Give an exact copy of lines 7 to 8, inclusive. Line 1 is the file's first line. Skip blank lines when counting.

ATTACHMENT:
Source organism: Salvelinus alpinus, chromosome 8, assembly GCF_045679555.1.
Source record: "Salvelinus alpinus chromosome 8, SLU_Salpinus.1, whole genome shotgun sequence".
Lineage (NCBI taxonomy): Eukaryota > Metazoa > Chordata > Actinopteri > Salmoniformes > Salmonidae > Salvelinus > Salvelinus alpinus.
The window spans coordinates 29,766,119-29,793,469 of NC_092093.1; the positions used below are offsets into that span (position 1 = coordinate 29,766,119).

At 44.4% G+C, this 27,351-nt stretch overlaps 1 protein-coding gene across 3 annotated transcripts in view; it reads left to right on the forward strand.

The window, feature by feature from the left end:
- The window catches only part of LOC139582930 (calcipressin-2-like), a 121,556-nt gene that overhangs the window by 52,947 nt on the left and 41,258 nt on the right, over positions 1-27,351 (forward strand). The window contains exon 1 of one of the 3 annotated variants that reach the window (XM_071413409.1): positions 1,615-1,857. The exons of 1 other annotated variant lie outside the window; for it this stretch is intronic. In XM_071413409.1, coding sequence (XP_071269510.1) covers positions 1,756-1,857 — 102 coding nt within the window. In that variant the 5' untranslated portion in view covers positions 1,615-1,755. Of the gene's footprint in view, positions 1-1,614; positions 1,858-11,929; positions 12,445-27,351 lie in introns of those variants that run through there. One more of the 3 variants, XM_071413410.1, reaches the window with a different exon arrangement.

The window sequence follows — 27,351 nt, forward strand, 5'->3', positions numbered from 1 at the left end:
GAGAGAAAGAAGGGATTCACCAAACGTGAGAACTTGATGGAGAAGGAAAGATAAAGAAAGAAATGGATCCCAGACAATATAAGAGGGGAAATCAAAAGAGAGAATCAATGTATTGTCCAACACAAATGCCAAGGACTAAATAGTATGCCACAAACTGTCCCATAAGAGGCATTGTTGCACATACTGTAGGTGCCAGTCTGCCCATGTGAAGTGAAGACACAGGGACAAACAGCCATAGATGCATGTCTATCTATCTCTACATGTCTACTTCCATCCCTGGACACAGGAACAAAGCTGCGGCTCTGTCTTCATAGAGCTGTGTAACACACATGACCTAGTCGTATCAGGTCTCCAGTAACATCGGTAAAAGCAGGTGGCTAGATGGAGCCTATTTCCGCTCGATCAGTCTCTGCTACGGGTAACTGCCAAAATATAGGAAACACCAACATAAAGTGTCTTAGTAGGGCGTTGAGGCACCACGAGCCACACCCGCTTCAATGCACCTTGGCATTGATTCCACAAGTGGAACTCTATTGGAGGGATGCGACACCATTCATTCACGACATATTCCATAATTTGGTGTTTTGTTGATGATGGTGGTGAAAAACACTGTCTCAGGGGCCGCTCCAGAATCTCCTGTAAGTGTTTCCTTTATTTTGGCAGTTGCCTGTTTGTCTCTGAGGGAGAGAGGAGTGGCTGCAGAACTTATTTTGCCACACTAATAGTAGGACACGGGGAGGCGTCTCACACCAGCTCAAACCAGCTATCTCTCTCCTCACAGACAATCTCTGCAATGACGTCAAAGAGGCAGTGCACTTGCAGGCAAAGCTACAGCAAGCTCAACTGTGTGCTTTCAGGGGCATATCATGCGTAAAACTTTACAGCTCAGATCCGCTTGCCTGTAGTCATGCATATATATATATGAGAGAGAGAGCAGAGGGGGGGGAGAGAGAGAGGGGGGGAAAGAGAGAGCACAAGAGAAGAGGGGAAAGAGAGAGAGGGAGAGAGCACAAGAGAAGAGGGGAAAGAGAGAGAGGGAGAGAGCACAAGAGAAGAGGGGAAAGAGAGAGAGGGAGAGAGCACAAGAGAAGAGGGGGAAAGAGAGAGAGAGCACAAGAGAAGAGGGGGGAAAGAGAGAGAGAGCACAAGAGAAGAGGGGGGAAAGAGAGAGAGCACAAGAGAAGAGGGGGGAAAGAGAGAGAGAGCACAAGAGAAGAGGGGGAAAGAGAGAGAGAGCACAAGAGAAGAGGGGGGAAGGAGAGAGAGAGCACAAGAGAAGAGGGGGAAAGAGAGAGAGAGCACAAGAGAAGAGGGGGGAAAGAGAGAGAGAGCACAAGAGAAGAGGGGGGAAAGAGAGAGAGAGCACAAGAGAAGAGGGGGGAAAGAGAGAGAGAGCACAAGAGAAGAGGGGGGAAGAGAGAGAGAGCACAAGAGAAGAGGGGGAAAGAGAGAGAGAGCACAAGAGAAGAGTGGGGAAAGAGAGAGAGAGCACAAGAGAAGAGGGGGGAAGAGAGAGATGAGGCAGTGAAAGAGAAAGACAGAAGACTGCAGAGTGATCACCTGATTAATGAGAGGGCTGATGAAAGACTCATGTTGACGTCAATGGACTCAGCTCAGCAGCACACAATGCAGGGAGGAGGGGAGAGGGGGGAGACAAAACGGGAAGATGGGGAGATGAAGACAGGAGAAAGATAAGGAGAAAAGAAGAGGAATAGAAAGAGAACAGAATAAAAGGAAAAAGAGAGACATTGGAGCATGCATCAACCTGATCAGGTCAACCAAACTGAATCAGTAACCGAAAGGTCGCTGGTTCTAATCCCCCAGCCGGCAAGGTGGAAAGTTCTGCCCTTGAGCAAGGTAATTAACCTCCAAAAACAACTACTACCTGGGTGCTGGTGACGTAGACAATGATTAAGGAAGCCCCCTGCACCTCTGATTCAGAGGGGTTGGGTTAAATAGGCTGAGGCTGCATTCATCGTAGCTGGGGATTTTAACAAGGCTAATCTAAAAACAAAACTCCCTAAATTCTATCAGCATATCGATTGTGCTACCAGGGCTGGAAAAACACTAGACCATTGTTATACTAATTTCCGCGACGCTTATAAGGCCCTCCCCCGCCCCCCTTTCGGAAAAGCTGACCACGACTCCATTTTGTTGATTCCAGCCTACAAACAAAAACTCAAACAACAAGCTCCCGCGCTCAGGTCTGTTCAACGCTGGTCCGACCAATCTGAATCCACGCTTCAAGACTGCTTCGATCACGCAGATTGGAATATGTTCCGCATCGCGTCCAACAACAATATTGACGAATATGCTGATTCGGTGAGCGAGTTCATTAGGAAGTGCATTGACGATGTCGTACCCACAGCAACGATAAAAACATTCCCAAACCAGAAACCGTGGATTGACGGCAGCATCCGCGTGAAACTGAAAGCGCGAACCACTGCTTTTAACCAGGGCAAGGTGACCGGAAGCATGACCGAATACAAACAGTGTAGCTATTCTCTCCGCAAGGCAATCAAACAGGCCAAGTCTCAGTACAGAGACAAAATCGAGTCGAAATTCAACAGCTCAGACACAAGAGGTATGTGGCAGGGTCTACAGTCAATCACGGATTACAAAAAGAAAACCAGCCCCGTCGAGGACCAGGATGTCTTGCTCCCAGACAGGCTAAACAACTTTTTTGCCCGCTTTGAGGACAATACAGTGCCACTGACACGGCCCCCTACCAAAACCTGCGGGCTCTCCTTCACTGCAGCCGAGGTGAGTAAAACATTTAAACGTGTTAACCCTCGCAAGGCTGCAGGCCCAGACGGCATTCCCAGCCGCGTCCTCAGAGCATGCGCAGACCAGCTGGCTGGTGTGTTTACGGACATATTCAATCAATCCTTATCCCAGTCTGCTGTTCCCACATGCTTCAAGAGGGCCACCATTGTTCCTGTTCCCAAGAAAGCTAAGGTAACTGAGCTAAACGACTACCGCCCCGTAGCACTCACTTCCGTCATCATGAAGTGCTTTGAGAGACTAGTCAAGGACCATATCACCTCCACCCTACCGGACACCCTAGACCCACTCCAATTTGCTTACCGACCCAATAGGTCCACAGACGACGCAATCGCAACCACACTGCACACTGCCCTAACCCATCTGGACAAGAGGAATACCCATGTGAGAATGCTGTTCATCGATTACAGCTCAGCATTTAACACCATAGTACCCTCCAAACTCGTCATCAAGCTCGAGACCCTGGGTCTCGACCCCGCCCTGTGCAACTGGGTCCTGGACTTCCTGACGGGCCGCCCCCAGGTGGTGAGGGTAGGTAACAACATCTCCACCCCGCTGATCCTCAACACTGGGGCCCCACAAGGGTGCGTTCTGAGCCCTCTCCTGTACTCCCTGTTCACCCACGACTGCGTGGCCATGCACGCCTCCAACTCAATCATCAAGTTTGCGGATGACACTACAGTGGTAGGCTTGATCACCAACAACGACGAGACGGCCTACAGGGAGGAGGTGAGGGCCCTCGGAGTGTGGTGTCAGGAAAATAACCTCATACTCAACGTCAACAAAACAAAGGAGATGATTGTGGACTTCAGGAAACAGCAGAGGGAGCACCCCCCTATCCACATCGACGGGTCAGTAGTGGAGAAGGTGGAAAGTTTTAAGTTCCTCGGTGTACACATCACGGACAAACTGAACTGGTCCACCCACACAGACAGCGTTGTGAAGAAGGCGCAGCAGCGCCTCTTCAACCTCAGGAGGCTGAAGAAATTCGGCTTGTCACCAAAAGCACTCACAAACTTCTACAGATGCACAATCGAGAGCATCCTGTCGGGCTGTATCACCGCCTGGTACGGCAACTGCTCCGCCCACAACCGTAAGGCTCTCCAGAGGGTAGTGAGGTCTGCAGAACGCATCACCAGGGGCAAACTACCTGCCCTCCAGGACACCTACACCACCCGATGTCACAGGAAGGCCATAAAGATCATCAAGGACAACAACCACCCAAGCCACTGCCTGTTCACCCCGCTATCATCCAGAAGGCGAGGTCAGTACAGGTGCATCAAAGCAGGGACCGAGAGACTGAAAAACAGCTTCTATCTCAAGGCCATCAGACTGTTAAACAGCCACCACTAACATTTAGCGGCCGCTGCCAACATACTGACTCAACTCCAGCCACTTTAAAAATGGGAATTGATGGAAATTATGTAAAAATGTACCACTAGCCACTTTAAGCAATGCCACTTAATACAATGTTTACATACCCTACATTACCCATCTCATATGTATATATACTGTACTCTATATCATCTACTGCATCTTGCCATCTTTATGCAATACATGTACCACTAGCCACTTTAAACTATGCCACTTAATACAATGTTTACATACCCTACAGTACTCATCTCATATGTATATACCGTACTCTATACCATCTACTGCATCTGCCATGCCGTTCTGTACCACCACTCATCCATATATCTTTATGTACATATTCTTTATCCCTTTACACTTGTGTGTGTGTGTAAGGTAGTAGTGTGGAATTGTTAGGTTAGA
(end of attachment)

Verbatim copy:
- The window catches only part of LOC139582930 (calcipressin-2-like), a 121,556-nt gene that overhangs the window by 52,947 nt on the left and 41,258 nt on the right, over positions 1-27,351 (forward strand). The window contains exon 1 of one of the 3 annotated variants that reach the window (XM_071413409.1): positions 1,615-1,857. The exons of 1 other annotated variant lie outside the window; for it this stretch is intronic. In XM_071413409.1, coding sequence (XP_071269510.1) covers positions 1,756-1,857 — 102 coding nt within the window. In that variant the 5' untranslated portion in view covers positions 1,615-1,755. Of the gene's footprint in view, positions 1-1,614; positions 1,858-11,929; positions 12,445-27,351 lie in introns of those variants that run through there. One more of the 3 variants, XM_071413410.1, reaches the window with a different exon arrangement.

The window sequence follows — 27,351 nt, forward strand, 5'->3', positions numbered from 1 at the left end: